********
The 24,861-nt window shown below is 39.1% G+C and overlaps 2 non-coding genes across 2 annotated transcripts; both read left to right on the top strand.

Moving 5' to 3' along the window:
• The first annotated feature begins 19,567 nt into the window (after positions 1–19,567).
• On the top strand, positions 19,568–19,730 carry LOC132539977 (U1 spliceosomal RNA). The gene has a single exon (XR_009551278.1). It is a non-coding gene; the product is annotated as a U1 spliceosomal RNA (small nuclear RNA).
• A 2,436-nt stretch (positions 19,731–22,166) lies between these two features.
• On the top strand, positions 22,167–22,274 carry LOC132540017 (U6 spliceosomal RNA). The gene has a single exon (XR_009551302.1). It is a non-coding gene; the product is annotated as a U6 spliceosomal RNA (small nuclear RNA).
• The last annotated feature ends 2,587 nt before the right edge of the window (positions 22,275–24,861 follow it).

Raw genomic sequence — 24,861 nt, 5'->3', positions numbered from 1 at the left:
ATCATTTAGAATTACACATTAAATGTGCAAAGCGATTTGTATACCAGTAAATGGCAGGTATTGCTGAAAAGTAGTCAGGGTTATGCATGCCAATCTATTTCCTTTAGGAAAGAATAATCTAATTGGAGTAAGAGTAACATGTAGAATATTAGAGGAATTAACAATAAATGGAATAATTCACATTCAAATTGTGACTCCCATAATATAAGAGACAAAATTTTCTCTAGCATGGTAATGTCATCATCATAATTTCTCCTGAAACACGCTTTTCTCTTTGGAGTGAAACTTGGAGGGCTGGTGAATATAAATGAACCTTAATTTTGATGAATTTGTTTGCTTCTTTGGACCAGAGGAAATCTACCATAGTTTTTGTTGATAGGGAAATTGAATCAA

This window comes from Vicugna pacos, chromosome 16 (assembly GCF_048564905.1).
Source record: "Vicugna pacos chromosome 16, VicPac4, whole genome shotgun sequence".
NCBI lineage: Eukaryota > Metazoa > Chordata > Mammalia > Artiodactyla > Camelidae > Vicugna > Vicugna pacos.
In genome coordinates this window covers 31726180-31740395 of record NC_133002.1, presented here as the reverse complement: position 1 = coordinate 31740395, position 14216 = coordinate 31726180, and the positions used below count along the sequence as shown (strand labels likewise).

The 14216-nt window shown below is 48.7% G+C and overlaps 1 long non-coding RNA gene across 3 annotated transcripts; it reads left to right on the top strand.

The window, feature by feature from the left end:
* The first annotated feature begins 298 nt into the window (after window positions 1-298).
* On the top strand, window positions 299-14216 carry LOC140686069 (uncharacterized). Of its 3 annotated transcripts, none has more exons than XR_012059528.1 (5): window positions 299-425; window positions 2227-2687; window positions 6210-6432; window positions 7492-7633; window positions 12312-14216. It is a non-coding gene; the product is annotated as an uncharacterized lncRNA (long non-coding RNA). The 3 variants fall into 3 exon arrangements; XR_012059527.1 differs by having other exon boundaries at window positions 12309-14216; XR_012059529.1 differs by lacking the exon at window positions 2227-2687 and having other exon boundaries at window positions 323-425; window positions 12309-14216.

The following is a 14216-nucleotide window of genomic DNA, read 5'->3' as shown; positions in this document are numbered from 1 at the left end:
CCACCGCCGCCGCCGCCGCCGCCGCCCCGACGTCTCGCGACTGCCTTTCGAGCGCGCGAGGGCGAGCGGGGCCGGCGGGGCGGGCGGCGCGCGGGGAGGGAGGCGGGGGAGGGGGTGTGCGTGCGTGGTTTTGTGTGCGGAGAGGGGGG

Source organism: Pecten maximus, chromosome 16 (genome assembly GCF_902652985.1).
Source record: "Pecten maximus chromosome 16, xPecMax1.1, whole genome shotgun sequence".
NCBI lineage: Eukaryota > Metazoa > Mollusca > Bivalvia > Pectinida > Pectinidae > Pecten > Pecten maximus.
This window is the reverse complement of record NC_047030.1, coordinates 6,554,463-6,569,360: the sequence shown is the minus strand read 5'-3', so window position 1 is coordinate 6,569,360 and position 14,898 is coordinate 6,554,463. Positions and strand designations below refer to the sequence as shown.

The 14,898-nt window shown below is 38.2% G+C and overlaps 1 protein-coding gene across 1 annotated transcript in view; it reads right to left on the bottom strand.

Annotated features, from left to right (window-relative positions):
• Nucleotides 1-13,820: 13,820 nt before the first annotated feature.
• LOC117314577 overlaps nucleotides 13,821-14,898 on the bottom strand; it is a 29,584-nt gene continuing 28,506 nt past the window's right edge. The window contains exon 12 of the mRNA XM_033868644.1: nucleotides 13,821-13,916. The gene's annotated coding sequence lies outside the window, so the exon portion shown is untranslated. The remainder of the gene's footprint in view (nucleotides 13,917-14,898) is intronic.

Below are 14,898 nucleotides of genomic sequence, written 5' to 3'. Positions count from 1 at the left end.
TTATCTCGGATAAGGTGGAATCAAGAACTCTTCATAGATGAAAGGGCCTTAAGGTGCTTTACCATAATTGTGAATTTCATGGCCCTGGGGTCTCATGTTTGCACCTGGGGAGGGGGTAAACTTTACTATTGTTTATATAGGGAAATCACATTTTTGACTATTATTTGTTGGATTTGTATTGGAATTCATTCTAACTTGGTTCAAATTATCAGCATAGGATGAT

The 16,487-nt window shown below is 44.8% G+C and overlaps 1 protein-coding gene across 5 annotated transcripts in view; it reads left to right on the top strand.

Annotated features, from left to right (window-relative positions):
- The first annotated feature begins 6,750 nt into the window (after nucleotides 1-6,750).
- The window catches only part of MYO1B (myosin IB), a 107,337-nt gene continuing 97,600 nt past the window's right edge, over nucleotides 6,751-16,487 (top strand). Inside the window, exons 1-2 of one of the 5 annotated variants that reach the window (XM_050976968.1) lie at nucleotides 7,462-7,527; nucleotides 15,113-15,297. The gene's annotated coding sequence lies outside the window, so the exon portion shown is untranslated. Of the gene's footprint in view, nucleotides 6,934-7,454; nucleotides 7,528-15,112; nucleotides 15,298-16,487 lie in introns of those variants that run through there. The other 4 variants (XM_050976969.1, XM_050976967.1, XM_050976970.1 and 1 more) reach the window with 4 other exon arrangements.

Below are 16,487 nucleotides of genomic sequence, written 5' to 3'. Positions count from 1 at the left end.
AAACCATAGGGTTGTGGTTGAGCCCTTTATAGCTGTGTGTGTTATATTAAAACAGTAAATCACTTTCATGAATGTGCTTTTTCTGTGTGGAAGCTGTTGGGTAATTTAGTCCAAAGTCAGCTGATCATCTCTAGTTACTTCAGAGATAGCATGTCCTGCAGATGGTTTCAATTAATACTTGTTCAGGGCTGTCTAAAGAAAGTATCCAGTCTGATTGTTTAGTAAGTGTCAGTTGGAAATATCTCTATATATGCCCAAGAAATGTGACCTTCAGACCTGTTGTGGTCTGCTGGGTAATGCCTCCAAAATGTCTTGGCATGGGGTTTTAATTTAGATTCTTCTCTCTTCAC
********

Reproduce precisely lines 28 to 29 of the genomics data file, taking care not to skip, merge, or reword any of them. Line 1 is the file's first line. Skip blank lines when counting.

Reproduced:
Below are 14,898 nucleotides of genomic sequence, written 5' to 3'. Positions count from 1 at the left end.
TTATCTCGGATAAGGTGGAATCAAGAACTCTTCATAGATGAAAGGGCCTTAAGGTGCTTTACCATAATTGTGAATTTCATGGCCCTGGGGTCTCATGTTTGCACCTGGGGAGGGGGTAAACTTTACTATTGTTTATATAGGGAAATCACATTTTTGACTATTATTTGTTGGATTTGTATTGGAATTCATTCTAACTTGGTTCAAATTATCAGCATAGGATGAT